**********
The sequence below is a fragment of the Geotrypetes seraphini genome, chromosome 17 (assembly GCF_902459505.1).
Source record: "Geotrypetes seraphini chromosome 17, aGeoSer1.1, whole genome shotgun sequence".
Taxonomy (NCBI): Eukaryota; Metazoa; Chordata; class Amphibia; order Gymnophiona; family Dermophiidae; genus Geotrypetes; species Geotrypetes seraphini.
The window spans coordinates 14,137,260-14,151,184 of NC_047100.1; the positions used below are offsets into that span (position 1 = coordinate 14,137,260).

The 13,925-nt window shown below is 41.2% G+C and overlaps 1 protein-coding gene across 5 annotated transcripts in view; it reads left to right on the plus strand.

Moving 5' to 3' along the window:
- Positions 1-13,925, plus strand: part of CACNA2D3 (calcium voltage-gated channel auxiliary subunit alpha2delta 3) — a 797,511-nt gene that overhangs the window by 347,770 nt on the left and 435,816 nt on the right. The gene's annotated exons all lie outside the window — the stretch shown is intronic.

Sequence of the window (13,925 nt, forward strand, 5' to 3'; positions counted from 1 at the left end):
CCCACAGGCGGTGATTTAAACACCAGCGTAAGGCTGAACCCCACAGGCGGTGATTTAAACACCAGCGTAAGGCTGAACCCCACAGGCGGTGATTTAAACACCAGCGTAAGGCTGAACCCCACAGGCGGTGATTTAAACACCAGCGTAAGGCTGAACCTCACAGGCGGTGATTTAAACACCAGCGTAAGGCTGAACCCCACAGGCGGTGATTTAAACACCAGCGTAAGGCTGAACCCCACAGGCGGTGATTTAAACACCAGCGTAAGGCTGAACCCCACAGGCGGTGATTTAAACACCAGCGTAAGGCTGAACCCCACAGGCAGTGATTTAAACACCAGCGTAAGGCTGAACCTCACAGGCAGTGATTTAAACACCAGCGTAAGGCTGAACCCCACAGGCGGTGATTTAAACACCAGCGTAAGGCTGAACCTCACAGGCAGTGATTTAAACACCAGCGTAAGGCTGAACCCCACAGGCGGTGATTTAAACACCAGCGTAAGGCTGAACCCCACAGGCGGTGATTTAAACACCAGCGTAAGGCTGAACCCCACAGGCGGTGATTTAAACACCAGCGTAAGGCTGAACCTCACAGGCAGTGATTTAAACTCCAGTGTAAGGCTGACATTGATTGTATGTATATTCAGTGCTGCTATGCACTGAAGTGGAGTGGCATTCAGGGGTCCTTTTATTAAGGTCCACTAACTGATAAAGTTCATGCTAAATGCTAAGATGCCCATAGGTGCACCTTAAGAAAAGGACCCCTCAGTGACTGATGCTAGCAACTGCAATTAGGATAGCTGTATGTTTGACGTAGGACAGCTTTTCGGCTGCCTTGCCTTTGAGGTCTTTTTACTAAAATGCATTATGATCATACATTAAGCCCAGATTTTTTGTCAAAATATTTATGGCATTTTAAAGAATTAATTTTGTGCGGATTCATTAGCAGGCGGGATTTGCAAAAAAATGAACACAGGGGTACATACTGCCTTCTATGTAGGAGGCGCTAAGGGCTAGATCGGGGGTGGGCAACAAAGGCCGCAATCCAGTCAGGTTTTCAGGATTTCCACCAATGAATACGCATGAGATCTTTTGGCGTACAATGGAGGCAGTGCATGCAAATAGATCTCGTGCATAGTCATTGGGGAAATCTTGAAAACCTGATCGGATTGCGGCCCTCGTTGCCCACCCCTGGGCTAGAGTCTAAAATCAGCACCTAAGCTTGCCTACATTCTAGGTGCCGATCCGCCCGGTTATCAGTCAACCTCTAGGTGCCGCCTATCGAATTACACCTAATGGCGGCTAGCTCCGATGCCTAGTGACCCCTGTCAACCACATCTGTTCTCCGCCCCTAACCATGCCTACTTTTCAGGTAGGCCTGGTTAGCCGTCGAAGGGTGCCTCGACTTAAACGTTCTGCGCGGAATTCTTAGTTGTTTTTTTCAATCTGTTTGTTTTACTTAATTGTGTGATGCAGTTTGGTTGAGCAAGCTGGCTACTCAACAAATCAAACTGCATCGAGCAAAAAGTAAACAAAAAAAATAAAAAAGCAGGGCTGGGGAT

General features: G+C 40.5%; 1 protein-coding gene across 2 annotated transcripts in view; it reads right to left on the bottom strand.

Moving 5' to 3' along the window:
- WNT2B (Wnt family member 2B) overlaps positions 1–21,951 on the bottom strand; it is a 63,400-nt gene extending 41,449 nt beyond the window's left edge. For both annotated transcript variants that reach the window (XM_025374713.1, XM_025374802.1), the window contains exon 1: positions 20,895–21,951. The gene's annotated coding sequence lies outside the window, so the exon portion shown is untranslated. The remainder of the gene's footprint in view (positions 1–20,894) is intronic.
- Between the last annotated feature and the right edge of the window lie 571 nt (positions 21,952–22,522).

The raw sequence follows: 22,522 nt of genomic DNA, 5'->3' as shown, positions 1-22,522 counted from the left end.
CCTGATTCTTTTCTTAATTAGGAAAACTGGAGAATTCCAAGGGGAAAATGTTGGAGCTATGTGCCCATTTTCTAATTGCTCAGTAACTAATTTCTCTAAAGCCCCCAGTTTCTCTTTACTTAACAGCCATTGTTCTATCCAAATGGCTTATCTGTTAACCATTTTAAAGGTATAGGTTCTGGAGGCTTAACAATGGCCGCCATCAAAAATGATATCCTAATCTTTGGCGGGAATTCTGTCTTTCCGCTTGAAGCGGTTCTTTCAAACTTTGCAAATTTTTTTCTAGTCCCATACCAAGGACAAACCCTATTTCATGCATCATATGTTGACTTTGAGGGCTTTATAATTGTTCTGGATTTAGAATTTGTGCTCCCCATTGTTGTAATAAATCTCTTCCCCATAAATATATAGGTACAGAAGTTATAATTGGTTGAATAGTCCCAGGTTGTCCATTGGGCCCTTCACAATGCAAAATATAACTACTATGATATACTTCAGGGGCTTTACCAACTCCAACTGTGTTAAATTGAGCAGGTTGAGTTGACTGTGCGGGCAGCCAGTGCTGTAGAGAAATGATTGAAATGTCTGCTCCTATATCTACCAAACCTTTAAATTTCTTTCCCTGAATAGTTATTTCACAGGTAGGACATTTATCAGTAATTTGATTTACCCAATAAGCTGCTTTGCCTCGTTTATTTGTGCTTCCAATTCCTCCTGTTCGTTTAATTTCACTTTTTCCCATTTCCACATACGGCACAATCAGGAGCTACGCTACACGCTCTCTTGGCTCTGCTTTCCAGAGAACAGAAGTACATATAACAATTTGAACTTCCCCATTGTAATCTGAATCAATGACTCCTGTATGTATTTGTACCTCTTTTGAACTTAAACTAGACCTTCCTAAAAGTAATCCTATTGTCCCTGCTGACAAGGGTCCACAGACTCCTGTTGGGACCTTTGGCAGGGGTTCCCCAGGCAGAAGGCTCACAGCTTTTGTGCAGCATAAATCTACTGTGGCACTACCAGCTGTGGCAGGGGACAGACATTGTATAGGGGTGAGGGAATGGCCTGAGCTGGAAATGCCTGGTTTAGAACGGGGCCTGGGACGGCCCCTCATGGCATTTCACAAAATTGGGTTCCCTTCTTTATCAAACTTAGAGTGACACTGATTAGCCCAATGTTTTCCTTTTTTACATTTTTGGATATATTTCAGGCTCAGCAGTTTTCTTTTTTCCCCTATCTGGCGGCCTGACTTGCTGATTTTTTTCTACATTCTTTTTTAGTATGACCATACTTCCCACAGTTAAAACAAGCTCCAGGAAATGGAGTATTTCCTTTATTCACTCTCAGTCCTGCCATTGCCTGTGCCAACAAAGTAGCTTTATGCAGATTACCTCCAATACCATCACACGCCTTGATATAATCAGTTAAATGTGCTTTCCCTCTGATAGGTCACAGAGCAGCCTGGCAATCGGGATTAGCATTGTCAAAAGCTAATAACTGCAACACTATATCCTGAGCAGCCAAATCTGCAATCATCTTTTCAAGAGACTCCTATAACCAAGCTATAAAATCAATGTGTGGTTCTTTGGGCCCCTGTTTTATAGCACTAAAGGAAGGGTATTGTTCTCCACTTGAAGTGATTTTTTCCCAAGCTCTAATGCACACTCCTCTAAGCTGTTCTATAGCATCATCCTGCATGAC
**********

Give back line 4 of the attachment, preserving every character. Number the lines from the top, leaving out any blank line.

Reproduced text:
The window spans coordinates 14,137,260-14,151,184 of NC_047100.1; the positions used below are offsets into that span (position 1 = coordinate 14,137,260).